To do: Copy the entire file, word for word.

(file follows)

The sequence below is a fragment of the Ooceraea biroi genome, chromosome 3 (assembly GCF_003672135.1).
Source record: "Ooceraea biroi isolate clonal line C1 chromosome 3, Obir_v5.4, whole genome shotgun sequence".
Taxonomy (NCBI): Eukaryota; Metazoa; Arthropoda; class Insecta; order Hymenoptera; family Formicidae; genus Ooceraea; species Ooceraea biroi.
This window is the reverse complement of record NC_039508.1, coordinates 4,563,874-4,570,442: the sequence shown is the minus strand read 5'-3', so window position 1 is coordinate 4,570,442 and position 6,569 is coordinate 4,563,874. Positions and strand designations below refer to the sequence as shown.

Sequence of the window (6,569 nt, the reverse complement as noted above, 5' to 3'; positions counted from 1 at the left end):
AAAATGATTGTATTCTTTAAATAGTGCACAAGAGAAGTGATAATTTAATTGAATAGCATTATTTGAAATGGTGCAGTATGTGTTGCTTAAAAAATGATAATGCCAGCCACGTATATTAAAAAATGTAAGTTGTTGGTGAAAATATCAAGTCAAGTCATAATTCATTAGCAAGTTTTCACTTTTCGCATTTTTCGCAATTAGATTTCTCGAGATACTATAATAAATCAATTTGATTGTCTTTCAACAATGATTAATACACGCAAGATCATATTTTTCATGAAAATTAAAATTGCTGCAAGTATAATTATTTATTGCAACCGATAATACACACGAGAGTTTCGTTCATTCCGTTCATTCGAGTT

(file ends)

The sequence below is a fragment of the Ooceraea biroi genome, chromosome 3 (assembly GCF_003672135.1).
Source record: "Ooceraea biroi isolate clonal line C1 chromosome 3, Obir_v5.4, whole genome shotgun sequence".
Taxonomy (NCBI): Eukaryota; Metazoa; Arthropoda; class Insecta; order Hymenoptera; family Formicidae; genus Ooceraea; species Ooceraea biroi.
This window is the reverse complement of record NC_039508.1, coordinates 4,563,874-4,570,442: the sequence shown is the minus strand read 5'-3', so window position 1 is coordinate 4,570,442 and position 6,569 is coordinate 4,563,874. Positions and strand designations below refer to the sequence as shown.

Sequence of the window (6,569 nt, the reverse complement as noted above, 5' to 3'; positions counted from 1 at the left end):
AAAATGATTGTATTCTTTAAATAGTGCACAAGAGAAGTGATAATTTAATTGAATAGCATTATTTGAAATGGTGCAGTATGTGTTGCTTAAAAAATGATAATGCCAGCCACGTATATTAAAAAATGTAAGTTGTTGGTGAAAATATCAAGTCAAGTCATAATTCATTAGCAAGTTTTCACTTTTCGCATTTTTCGCAATTAGATTTCTCGAGATACTATAATAAATCAATTTGATTGTCTTTCAACAATGATTAATACACGCAAGATCATATTTTTCATGAAAATTAAAATTGCTGCAAGTATAATTATTTATTGCAACCGATAATACACACGAGAGTTTCGTTCATTCCGTTCATTCGAGTT